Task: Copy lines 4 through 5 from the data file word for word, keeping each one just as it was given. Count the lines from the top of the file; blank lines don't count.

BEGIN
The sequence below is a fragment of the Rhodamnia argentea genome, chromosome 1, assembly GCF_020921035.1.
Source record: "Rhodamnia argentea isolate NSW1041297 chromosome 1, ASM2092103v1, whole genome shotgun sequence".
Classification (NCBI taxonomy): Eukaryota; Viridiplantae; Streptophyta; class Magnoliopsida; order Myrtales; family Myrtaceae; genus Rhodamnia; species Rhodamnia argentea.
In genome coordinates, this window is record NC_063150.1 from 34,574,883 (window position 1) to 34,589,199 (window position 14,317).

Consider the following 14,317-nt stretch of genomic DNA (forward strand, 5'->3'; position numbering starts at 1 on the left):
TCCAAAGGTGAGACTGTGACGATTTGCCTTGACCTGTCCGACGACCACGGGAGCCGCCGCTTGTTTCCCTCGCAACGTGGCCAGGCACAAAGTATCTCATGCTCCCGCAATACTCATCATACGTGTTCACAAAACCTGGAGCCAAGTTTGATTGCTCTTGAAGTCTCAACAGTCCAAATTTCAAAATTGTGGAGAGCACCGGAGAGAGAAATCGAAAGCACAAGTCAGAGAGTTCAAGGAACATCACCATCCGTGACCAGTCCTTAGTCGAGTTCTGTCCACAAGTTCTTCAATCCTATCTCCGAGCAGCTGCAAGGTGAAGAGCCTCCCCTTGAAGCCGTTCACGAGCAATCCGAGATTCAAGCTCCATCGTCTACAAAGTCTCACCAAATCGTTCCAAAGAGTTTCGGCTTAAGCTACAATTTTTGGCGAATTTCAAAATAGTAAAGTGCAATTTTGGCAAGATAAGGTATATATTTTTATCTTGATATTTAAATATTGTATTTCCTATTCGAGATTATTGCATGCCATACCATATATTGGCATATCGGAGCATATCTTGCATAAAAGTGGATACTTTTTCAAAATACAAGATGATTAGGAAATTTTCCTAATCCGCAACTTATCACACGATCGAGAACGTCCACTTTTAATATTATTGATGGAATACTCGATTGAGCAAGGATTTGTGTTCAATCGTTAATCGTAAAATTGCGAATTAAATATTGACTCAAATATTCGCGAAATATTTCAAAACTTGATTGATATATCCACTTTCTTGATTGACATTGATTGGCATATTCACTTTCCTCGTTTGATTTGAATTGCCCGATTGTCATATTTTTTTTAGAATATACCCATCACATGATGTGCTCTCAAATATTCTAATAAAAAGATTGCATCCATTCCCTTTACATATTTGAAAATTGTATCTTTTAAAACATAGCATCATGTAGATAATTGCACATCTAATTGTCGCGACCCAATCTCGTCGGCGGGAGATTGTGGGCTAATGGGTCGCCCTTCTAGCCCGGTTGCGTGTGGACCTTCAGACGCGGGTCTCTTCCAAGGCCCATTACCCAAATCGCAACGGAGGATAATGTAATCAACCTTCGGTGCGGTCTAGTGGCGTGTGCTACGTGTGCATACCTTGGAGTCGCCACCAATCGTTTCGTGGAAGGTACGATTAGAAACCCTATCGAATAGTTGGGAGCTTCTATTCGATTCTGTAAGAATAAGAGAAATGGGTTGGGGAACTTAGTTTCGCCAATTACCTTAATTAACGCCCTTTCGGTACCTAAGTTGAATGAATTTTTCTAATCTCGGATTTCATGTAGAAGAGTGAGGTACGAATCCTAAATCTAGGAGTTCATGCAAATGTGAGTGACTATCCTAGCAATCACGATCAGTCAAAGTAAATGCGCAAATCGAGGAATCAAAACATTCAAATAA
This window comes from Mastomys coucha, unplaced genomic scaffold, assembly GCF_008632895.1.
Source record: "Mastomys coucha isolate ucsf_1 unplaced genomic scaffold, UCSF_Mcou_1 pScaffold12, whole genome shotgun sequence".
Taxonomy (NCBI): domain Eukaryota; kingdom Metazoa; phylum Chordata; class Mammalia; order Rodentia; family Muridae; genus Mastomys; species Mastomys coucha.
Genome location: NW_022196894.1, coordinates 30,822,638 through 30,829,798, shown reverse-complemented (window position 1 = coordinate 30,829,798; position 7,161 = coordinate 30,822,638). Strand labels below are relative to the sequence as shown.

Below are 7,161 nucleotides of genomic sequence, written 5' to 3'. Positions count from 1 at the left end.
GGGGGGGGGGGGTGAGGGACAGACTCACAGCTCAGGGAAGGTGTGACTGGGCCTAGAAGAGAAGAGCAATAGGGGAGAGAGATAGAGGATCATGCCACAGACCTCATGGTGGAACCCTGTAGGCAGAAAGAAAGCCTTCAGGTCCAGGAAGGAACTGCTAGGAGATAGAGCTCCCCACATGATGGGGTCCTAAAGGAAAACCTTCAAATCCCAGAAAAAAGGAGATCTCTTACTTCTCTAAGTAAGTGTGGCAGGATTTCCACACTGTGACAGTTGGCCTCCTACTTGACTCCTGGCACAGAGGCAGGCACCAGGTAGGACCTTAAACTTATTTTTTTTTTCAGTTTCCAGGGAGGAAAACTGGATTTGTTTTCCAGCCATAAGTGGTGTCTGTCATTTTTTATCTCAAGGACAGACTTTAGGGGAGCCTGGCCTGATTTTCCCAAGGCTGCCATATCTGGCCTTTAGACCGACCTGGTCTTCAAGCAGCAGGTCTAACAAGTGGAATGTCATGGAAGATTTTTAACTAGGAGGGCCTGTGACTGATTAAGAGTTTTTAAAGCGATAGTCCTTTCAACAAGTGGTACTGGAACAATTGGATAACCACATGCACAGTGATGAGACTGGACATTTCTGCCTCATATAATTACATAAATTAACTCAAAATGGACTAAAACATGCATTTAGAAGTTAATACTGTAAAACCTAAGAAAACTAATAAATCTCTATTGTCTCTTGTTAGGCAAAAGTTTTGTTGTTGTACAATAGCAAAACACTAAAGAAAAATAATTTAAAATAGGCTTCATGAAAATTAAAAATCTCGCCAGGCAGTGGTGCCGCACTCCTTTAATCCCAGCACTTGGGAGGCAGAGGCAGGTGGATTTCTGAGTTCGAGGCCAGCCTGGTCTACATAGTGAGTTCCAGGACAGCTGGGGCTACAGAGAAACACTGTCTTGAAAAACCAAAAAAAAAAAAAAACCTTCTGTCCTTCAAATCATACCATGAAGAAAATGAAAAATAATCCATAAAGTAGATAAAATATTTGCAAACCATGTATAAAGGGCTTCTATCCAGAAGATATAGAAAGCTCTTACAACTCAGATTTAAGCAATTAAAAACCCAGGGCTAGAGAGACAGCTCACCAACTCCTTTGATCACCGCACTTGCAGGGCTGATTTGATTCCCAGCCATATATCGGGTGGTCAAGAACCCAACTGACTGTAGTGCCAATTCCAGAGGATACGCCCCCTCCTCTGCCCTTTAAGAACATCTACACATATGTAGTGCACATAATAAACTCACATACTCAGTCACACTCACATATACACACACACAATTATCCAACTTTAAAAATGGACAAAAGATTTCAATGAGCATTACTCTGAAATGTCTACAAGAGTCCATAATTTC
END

In genome coordinates, this window is record NC_063150.1 from 34,574,883 (window position 1) to 34,589,199 (window position 14,317).

Consider the following 14,317-nt stretch of genomic DNA (forward strand, 5'->3'; position numbering starts at 1 on the left):